In a note, the investment bank said the firm’s UK market remained its most “significant share price driver”, but order growth in the territory had slowed to 7% in its latest first quarter from 13% in the fourth quarter of 2018.
Analysts said high exposure to “less attractive” eateries, cannibalisation from delivery restaurants that had signed up to its platform and poor tech execution had all taken their toll on the FTSE 100 takeaway firm.
“We expect order growth for the UK to remain subdued going forward and materially reduce our UK valuation from £2.3bn to £1.7bn”, the bank said as it slashed its target price to 682p from 822p.
JP Morgan added that while mergers and acquisitions were “a risk”, they saw “limited appetite” for any large scale disposals among Just Eat’s shareholders.
The assessment left a bad taste in the mouth for investors, with shares slipping 2.5% to 681.4p in late-morning on Wednesday.
Warm weather blamed for sub-par performance
The downgrade followed Just Eat's first quarter results last week, where the company blamed February’s warm weather after it missed expectations across the board, prompting fresh fears over the threat of Uber Eats and Deliveroo.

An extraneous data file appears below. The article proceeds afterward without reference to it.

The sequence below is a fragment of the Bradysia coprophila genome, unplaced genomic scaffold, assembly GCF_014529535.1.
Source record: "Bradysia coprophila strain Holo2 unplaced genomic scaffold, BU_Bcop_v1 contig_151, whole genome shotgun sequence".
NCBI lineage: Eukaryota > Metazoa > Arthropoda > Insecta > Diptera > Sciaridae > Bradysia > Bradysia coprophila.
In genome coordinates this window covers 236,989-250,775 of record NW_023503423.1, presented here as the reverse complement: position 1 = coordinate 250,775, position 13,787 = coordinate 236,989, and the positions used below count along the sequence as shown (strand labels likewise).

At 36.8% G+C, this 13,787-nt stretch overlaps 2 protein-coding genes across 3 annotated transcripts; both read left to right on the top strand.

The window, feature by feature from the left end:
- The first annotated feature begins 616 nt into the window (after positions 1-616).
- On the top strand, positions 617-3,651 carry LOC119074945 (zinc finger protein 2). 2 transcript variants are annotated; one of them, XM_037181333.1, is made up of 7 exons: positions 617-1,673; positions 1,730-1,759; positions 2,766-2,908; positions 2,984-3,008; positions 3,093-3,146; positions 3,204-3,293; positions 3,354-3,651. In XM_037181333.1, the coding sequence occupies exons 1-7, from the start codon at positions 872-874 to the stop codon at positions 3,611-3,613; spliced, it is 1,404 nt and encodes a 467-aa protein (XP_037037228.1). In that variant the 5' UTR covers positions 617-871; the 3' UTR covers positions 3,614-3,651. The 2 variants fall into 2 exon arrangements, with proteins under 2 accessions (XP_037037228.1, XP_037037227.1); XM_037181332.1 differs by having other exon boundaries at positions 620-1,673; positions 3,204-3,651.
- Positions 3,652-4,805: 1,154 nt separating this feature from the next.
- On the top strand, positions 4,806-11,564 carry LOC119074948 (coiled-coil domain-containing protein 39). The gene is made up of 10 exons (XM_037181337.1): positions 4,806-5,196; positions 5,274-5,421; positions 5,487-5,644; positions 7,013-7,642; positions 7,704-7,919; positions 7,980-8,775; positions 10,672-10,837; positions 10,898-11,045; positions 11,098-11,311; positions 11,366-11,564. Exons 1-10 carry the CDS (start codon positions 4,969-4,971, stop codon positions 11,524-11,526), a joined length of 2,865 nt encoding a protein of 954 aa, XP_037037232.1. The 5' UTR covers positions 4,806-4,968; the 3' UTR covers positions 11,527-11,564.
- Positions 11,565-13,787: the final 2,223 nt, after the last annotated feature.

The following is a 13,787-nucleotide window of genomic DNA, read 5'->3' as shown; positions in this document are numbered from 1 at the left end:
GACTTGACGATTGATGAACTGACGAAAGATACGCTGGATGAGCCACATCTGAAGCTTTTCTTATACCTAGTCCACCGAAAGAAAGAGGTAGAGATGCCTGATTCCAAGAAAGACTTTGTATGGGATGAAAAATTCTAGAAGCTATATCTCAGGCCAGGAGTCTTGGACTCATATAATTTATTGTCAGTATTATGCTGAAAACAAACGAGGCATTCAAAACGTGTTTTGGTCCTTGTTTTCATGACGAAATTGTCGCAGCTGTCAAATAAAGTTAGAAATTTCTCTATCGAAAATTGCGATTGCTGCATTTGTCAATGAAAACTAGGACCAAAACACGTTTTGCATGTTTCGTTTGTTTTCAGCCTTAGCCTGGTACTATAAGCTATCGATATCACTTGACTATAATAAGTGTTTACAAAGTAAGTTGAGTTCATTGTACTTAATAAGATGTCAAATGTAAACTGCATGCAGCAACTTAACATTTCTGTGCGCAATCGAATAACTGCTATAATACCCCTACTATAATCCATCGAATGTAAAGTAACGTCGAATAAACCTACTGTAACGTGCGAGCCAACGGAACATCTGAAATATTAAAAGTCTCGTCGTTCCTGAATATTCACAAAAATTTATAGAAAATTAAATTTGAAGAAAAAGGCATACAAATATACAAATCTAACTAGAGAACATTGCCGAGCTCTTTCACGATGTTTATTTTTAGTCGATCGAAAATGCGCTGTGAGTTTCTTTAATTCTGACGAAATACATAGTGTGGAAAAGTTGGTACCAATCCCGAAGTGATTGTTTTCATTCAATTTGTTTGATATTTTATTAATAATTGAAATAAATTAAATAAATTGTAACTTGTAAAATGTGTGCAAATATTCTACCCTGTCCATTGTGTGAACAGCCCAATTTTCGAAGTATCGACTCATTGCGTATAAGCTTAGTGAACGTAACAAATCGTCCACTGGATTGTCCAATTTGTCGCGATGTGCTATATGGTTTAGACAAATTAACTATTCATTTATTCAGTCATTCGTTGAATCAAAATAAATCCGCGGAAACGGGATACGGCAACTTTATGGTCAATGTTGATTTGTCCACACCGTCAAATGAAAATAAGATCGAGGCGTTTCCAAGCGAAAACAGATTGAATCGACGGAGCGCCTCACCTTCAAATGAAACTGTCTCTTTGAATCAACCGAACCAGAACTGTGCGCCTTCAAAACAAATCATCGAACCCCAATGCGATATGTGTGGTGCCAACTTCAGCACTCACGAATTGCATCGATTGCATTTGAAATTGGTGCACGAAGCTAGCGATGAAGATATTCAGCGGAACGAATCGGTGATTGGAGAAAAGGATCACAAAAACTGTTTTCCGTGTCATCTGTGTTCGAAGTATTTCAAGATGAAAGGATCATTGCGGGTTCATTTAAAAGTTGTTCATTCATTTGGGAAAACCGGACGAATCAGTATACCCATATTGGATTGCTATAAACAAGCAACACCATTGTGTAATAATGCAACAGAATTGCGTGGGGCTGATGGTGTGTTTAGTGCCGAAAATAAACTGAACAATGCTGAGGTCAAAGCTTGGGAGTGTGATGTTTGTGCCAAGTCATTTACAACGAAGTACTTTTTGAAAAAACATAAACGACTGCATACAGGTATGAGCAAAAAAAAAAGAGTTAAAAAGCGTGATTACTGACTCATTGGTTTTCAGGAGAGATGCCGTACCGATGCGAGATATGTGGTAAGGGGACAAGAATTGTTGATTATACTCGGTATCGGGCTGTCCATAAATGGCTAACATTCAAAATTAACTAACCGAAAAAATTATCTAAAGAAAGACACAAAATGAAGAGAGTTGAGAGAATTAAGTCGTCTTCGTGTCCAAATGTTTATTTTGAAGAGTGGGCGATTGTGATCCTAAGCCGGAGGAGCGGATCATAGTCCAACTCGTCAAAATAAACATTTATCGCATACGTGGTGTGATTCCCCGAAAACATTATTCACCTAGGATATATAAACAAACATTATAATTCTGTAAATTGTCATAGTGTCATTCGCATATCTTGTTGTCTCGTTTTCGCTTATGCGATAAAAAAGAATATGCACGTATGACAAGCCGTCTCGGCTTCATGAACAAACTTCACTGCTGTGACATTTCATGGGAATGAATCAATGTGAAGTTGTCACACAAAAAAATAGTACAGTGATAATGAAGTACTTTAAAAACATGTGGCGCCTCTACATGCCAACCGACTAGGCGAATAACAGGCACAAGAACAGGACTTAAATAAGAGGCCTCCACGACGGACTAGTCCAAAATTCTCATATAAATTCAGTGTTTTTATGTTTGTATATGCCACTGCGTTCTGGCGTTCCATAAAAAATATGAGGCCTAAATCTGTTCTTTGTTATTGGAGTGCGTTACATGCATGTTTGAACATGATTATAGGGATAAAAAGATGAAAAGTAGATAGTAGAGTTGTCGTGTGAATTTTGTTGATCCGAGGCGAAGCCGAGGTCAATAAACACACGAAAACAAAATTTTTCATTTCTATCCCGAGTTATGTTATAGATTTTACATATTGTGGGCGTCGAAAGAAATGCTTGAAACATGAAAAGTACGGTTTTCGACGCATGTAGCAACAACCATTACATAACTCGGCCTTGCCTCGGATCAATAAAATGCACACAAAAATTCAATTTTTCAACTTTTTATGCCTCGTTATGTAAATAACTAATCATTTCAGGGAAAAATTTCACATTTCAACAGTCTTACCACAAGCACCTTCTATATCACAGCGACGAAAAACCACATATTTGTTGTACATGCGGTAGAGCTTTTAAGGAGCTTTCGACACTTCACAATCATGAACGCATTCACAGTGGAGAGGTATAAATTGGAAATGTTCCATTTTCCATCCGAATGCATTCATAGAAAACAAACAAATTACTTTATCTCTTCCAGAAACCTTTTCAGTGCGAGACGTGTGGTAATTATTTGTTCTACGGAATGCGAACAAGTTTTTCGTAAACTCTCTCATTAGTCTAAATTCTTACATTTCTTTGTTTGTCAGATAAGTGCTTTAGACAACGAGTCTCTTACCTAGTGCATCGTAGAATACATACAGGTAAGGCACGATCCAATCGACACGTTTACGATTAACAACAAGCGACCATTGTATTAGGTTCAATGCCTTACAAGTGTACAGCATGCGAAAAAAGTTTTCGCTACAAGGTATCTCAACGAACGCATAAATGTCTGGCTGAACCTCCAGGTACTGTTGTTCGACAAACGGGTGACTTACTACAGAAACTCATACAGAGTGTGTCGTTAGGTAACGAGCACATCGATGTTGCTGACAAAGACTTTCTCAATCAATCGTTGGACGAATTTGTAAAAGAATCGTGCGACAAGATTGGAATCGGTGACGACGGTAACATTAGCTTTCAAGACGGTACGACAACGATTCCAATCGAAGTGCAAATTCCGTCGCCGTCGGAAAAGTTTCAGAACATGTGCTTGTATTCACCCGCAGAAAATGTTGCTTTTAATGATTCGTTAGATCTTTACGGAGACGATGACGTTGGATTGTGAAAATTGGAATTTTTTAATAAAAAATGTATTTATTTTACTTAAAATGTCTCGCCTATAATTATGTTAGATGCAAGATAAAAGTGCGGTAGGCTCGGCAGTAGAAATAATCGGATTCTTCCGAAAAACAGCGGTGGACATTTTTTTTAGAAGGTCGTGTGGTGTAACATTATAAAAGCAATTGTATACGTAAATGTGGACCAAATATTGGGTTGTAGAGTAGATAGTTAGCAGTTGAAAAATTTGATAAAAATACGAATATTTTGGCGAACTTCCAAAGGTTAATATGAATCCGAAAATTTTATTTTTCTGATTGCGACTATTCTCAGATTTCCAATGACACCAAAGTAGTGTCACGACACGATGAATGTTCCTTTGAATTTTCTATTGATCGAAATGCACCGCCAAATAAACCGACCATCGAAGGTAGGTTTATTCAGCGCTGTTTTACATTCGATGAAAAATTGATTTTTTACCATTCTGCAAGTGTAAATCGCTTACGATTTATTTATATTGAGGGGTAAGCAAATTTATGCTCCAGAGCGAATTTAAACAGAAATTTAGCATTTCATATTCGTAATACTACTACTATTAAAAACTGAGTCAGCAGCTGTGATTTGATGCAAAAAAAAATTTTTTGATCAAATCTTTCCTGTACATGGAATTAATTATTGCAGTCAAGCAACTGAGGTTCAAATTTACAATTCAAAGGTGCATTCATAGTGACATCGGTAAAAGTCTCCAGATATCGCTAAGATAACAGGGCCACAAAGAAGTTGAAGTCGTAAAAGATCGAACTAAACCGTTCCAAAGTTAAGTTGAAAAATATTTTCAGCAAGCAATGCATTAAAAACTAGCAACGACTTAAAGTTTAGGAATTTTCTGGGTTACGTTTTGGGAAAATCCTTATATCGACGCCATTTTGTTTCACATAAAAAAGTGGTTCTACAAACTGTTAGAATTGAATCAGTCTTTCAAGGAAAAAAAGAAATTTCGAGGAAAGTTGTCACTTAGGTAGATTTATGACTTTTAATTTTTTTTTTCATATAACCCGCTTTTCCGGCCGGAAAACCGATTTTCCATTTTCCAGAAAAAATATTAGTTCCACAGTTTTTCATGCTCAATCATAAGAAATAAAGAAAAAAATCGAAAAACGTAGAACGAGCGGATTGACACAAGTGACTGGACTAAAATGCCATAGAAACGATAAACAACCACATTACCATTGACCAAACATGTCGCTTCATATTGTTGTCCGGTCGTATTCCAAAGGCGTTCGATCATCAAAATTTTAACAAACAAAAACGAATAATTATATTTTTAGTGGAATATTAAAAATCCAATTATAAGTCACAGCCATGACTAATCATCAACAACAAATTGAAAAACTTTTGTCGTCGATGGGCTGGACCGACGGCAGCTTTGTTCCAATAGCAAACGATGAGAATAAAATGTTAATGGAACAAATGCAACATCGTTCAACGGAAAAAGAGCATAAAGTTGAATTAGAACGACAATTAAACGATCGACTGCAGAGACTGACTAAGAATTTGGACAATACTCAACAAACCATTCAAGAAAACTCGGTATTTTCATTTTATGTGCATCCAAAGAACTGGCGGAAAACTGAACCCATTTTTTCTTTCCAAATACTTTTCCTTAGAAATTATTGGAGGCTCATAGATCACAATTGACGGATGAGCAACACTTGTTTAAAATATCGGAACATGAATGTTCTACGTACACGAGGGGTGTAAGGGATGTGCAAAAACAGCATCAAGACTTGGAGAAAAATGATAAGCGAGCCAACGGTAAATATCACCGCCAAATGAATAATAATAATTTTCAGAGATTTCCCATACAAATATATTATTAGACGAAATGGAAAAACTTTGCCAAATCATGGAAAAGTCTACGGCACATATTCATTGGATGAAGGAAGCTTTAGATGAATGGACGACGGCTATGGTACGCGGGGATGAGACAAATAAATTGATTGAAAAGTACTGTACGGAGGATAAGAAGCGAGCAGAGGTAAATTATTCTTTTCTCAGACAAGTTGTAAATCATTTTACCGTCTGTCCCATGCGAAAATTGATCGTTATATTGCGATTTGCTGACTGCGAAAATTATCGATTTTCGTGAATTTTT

The number of orders placed through the company’s online takeaway marketplace increased by 21% year-on-year in the three months ended 31 March. Revenue jumped by almost a third to US$227.9mln.
But City analysts had forecast order growth of closer to 25%, with sales tipped to come in at US$234mln.
The performance in the UK, which accounts for more than half of the business, was particularly bleak as orders edged 7.4% higher – the weakest first-quarter growth on record.
Analysts had always expected a slight deceleration in growth, although their estimate of a 13% jump in orders was missed.